Low Angle Circuits

| March 3, 2010 | 7 Comments

Due to the strange snowpack we have this year in the Wasatch, I’ve been skiing new, although not necessarily exciting, terrain.  I have yet to dig a pit as almost every time I go out I’ve felt collapsing, seen natural slides, triggered avalanches with ski cuts or dropped cornices, and/or seen shooting cracks.  Between that and reading the UAC report, it is obvious that the unusual storm patterns have created unusual avalanche conditions and it is best to be patient.  People have been getting away with skiing some steep, north-facing lines (generally The Goods in the Wasatch), but I’m still leery of them.

Doc Brock rockin' the 25 degree Muff Mower.

Instead, I’ve been collecting some obscure crusty lines and piecing together long, low angle skiing circuits.  At first this doesn’t seem like that much fun, but it is a perverse challenge to put together an 8,000′ tour that never gets over 30 degrees and doesn’t involve repetitive laps.  More than anything, these tours are good to have in your repertoire for future high avalanche danger days. So far the skiing has always been better than expected and the snow quality itself is good, although shallow and sensitive.

Yawn. When life gives you dangerous, low angle conditions... go straight down them.

One of the keys to doing low angle tours is finding partners who are into it as well.  Finding partners for steep, exposed, fall-to-your-death terrain is easy, but finding people who are patient and willing to slog can be tough.  It is also hard to sleuth-out terrain in that coveted north-facing, mid elevation, moderate angle, sheltered realm that is new and therefore uncrowded.  The South Face of Superior is big and obvious, but The Eyebrow, Slimy Ridge and Freebird Trees are carefully guarded secrets because they can only handle a few sets of tracks.  Most of the time this type of skiing is just table scraps, but this season it has been the main course.

I am heading over to Beijing, China to present the “Golden Rhino Award for Best Climbing Spirit” on behalf of Mountain Hardwear and will be back on March 8th.  Until then, pray for snow.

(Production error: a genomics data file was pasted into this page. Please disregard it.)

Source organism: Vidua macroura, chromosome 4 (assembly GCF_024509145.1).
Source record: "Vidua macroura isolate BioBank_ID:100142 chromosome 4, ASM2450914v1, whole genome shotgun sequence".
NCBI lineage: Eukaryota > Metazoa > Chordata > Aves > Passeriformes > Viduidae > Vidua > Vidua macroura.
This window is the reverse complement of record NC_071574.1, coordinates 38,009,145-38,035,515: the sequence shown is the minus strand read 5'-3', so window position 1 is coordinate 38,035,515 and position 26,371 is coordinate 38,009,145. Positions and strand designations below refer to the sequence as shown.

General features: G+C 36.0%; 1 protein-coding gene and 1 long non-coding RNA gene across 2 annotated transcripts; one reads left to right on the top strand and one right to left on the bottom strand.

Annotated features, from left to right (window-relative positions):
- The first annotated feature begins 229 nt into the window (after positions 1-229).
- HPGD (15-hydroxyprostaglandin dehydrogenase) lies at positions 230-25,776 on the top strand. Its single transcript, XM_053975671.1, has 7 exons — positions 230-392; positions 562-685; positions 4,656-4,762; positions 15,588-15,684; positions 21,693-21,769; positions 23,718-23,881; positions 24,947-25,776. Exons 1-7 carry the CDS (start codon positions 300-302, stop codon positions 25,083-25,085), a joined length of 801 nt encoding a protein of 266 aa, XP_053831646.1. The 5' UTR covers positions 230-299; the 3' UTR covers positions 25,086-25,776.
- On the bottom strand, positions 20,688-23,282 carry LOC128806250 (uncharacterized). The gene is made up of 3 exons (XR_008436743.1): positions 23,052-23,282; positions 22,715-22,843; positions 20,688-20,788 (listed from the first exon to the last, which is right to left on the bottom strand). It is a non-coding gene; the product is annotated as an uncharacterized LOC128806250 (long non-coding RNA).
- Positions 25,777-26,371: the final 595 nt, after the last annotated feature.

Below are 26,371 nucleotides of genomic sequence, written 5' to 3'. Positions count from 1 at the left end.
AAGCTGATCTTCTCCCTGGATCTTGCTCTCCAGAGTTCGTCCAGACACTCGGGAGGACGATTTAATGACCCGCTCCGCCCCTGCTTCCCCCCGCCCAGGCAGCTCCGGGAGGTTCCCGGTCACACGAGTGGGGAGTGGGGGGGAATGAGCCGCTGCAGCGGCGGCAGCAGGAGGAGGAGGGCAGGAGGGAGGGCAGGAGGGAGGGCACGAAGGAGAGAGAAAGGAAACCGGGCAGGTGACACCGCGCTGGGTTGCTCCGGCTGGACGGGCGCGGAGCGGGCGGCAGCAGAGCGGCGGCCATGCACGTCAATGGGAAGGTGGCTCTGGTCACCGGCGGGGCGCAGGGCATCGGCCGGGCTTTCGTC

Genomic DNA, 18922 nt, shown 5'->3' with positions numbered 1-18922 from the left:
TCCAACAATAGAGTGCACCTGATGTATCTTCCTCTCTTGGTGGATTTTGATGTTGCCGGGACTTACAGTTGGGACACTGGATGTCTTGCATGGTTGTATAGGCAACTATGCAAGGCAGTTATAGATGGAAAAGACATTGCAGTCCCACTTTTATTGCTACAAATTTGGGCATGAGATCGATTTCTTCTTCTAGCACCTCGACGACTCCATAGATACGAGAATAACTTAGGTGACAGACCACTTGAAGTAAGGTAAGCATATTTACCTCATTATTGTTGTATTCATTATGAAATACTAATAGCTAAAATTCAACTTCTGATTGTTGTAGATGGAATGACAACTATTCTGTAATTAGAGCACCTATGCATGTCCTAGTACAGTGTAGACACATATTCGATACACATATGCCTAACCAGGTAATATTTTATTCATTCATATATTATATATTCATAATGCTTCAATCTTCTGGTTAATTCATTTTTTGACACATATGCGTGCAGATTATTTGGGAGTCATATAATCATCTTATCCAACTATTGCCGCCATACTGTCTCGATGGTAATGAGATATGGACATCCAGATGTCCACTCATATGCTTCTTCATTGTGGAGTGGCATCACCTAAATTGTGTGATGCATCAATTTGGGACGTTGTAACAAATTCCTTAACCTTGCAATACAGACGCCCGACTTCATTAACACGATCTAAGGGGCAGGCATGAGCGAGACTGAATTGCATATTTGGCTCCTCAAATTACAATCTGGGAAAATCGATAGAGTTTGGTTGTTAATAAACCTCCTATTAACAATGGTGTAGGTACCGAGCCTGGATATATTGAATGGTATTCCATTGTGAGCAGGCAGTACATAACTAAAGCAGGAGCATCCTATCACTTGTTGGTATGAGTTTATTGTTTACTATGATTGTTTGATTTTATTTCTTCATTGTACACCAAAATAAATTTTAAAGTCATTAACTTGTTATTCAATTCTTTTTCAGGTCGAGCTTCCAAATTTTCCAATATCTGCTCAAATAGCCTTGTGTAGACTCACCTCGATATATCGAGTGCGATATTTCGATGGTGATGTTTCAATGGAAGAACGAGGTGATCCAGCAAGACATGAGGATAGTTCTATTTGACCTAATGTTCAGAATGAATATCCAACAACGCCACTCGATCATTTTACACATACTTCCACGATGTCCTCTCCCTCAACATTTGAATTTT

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Category: 07 Avalanche Avoidance

About the Author ()

Andrew McLean lives in Park City, Utah and is a gear designer, writer, photographer, ski mountaineer, climber, Mountain Unicycle rider and father of two very loud little girls.

Comments (7)

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  1. chris says:

    Funny. Thats the outlook we have almost every winter in Colorado. Our shells all have tears in the shoulders from repeated tree skiing.

  2. steve says:

    hmm maynerd and I were expecting maps with lines drawn on them…

  3. Tim says:

    Was out in the Sierra (Tahoe area) this past Saturday and stuck to low angle (~20 degree!) and tree stuff due to my inexperience and a crusty layer with a lot of snow on top.

    We stayed safe but being on a splitboard and knee deep heavy powder kept us from actually being able to ride! Oh well learning experience and we were safe!

  4. d3 says:

    there’s the sledding hill at sugar house park i’ve been eyeing for a while. just waiting on snow.

    enjoy china!

  5. Tim says:

    The south face of the big pile of plowed snow in the Alta parking lot is the steepest things I’ve skied all season.

  6. Cameron says:

    Ditto on the Colorado comment. I have come to realize the value of low-angle ski tours. I skied Homestake Peak near Leadville, probably 1,500 vert at 25 degrees. Any other good Colorado tours that you guys know of? It sounds like this is not the year to visit Utah.

  7. Greg Pfeil says:

    I am hopefully moving to the Rockies sometime soon. It would be awesome if there were a guidebook that focused on these low-angle tours. I love riding the trees, and flatter stuff is great for introducing people to the sport. How about you publish some of these tours? Even just online, if you feel you don’t have enough time/material/whatever for a book.

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